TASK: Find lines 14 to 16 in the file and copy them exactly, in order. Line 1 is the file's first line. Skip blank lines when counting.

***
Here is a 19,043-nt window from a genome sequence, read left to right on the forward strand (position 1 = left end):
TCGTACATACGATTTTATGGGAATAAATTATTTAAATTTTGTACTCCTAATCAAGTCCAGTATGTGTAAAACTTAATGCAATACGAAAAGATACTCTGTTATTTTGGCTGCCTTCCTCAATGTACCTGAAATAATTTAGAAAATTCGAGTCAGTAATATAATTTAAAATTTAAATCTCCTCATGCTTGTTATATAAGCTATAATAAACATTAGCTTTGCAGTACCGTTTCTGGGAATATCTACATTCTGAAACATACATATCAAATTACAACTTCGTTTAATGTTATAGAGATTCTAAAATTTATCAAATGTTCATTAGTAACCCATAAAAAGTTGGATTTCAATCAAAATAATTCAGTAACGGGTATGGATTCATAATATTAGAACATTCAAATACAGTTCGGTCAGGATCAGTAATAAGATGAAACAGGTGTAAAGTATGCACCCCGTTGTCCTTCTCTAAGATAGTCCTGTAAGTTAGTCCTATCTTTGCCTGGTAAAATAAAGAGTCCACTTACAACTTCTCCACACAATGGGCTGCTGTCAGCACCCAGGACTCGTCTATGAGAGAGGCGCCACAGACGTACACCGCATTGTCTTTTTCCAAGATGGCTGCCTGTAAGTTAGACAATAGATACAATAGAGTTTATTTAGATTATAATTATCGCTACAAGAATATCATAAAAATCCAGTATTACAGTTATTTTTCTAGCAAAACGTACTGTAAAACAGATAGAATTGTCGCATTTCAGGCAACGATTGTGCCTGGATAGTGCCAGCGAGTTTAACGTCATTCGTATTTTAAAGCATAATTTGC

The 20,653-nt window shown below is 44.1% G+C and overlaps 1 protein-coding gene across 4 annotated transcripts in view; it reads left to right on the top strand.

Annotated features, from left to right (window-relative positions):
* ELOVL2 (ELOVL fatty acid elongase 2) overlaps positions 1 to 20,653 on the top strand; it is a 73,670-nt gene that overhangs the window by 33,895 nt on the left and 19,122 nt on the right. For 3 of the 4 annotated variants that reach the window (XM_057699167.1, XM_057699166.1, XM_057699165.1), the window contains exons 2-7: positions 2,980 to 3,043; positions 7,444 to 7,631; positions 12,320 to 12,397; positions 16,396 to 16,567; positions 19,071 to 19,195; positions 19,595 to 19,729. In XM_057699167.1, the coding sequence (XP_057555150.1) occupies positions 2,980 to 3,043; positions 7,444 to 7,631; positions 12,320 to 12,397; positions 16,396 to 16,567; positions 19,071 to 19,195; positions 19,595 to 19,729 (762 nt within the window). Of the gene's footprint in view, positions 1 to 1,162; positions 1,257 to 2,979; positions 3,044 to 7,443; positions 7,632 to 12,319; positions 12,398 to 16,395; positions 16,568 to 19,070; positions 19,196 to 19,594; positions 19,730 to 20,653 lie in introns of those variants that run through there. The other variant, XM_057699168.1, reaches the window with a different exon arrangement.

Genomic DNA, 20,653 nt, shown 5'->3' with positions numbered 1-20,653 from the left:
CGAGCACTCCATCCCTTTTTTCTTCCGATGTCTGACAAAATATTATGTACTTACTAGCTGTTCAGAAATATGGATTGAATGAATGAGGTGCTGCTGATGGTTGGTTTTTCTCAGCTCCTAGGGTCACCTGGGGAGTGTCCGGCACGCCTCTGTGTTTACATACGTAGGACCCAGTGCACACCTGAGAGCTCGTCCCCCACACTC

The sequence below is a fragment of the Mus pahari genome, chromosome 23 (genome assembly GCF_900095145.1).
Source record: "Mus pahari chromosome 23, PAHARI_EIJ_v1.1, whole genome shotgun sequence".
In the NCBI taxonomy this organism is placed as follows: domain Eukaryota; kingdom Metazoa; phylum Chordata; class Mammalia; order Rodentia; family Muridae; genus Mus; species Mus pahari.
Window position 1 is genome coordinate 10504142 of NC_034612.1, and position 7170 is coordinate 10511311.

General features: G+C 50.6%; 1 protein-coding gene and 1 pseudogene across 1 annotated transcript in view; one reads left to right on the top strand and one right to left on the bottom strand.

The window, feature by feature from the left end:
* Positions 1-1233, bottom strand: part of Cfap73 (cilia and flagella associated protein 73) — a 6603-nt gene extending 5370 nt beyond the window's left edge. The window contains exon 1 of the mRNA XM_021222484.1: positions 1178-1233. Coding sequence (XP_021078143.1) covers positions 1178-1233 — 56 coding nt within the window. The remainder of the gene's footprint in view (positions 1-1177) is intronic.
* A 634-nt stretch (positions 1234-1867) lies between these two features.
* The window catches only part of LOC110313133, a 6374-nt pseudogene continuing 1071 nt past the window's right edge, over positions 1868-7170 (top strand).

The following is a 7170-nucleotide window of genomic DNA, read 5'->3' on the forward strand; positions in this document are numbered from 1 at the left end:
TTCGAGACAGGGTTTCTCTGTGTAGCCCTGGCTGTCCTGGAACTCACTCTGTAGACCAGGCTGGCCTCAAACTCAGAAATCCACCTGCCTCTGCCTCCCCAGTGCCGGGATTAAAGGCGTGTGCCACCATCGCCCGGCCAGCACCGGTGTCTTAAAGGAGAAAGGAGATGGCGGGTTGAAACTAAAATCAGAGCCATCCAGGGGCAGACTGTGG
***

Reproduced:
* Positions 1-1233, bottom strand: part of Cfap73 (cilia and flagella associated protein 73) — a 6603-nt gene extending 5370 nt beyond the window's left edge. The window contains exon 1 of the mRNA XM_021222484.1: positions 1178-1233. Coding sequence (XP_021078143.1) covers positions 1178-1233 — 56 coding nt within the window. The remainder of the gene's footprint in view (positions 1-1177) is intronic.
* A 634-nt stretch (positions 1234-1867) lies between these two features.
* The window catches only part of LOC110313133, a 6374-nt pseudogene continuing 1071 nt past the window's right edge, over positions 1868-7170 (top strand).